The time he spends watching tape of college and professional players for NFL Films might rival that of NFL coaches and scouts.
So, with the 2013 NFL Draft now in the books, I asked Cosell to break down the Detroit Lions' top three picks: defensive end Ziggy Ansah, cornerback Darius Slay and guard Larry Warford.
Starting with Ansah, Cosell said the thing that jumped out at him right away when he put on the game film was his athleticism.
"I think he has natural athleticism and movement that you can't teach," he told me. "I think when people see that, they feel they can teach him the rest.
"He's a guy that can kind of torque his body in multiple ways. He's really flexible. He's really athletic. He can get skinny."
Ansah only started nine games at BYU, so Cosell admits that's there is an element of gamble associated with the pick.
"You didn't see a ton of him as a pure pass rusher at BYU because they moved him around so much," Cosell said. "So you're relying on a little bit of a leap of faith here that you can line him up wide and he can be a dynamic edge rusher.
"But his body flexibility and movement and natural athleticism certainly suggests that he can, but there's an element of trust and a leap of faith."
The Lions had the benefit, of course, of coaching Ansah at the Senior Bowl and seeing firsthand how he fit into their scheme for the entire week. Then they watched him dominate in the game from the Wide-9 position.
"I'm not so interested in how many games a guy plays as to what his attributes are (and) how those attributes may or may not translate to the NFL," Cosell said.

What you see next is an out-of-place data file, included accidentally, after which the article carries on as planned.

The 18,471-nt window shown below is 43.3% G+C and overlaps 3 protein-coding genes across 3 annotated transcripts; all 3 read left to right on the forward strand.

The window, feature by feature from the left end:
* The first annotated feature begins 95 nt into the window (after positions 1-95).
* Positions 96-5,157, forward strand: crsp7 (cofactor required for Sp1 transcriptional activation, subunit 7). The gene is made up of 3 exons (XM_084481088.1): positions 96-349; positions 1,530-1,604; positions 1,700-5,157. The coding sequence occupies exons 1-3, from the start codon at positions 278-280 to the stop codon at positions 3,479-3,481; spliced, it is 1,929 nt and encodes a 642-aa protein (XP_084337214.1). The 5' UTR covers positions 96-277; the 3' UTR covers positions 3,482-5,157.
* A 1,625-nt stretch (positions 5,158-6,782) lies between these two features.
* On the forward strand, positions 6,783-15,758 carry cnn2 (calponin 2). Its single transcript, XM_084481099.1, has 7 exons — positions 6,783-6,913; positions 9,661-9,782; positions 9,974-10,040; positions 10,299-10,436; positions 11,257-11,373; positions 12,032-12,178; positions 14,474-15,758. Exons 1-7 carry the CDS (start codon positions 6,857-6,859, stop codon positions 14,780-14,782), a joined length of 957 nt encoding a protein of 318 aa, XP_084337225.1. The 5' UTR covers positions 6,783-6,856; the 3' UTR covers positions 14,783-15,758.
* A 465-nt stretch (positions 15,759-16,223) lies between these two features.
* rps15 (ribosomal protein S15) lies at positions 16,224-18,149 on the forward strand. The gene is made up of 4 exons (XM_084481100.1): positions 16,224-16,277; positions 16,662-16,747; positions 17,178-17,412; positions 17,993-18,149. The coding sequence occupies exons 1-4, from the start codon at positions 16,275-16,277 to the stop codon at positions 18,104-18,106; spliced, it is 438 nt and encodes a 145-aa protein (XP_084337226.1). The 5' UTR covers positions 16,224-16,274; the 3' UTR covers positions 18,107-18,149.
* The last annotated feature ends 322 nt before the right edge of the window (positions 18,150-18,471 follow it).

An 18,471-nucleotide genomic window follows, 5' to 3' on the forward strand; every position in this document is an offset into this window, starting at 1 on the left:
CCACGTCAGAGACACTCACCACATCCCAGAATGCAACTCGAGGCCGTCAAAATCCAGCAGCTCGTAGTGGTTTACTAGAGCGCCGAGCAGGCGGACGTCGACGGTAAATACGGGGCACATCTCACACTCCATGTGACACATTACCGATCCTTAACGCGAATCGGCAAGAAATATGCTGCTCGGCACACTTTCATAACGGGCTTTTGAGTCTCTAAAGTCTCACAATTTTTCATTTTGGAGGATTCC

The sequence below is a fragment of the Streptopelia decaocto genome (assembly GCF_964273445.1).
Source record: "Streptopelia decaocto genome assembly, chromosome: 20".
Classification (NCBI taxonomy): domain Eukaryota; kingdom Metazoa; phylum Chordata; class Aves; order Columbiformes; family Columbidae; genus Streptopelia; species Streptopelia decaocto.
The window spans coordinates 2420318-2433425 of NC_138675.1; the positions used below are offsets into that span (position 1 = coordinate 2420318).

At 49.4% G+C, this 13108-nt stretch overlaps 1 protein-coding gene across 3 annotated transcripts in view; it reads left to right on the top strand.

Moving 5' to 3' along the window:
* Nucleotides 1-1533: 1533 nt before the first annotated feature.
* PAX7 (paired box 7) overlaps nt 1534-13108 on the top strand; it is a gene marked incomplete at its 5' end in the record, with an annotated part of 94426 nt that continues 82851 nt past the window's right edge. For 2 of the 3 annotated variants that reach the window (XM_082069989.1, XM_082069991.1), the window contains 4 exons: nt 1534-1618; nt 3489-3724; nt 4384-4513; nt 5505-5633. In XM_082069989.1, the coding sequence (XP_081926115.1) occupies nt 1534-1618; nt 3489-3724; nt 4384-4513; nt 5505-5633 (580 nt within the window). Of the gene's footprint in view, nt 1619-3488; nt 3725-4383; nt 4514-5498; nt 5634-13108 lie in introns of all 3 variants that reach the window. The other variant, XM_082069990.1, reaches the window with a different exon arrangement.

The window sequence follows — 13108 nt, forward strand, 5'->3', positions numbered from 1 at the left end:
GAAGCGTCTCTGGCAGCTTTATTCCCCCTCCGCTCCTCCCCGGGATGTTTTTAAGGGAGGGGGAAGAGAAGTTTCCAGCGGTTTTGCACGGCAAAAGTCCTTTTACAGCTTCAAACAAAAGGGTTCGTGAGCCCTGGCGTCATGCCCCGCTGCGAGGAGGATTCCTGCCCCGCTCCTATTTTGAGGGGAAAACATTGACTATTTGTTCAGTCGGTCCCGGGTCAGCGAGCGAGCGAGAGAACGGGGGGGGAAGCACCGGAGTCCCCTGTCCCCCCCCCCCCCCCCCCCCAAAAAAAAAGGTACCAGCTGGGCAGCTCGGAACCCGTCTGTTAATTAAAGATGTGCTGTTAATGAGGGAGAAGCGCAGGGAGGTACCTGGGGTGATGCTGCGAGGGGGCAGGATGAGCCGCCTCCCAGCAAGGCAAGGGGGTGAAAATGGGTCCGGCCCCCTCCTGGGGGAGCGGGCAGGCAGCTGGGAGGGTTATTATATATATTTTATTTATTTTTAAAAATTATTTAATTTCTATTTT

"Would you love to see a guy play three or four years? Sure. I'm looking at traits and attributes, and in Ziggy Ansah, I see those athletic traits that not many people have."
Former Mississippi State cornerback Darius Slay, who was invited to New York by the NFL for the draft in anticipation that he'd be a first-round pick, fell to the Lions in the second round with the No. 36-overall pick.
"I think this kid has a chance to be a really, really good NFL corner," Cosell said. "He's really athletic. He can play press. He can play off. He can run. He's very smooth. He's got quick hips. Very good transition. As a player, I really, really like Darius Slay."
Cosell said he liked Slay more than he did his Mississippi State teammate and Jim Thorpe Award winner Johnthan Banks, who was drafted seven spots after Slay by the Tampa Bay Buccaneers.
The Lions filled a very big need along their offensive line at the top portion of the third round (No. 65) when they took former Kentucky guard Larry Warford.
"When I finished watching Warford, I thought he was the kind of guy that'll play guard for eight to ten years and be a very good player," Cosell said. "He's not necessarily flashy, but he's strong. He has a very strong base and very strong legs and thighs.
"To me, he's capable of pulling, but he's more of what I would call a 'base' guard. A powerfully built, moving-type player. I think this is one of those picks that's not sexy, but, again, it's the third round and it's the 65th pick. I think it's a very solid pick and this guy will be a starter, probably from Day 1, and you won't have to worry about him."
Warford started three consecutive years against SEC competition, which Cosell took into consideration when he evaluated Warford in the pre-draft process.
"When you do get to see a guy against quality players who will be drafted high, yes, then you absolutely factor it in," he said.
"When you watch Ziggy Ansah, he's not necessarily playing against top picks, so you look for the attributes and the traits.
"When Larry Warford is playing against John Jenkins of Georgia, you factor that in. When you watch Larry Warford play those kinds of players, sure, you factor that in, but you also try to get a feel for the traits."
You can follow Cosell on Twitter @GregCosell.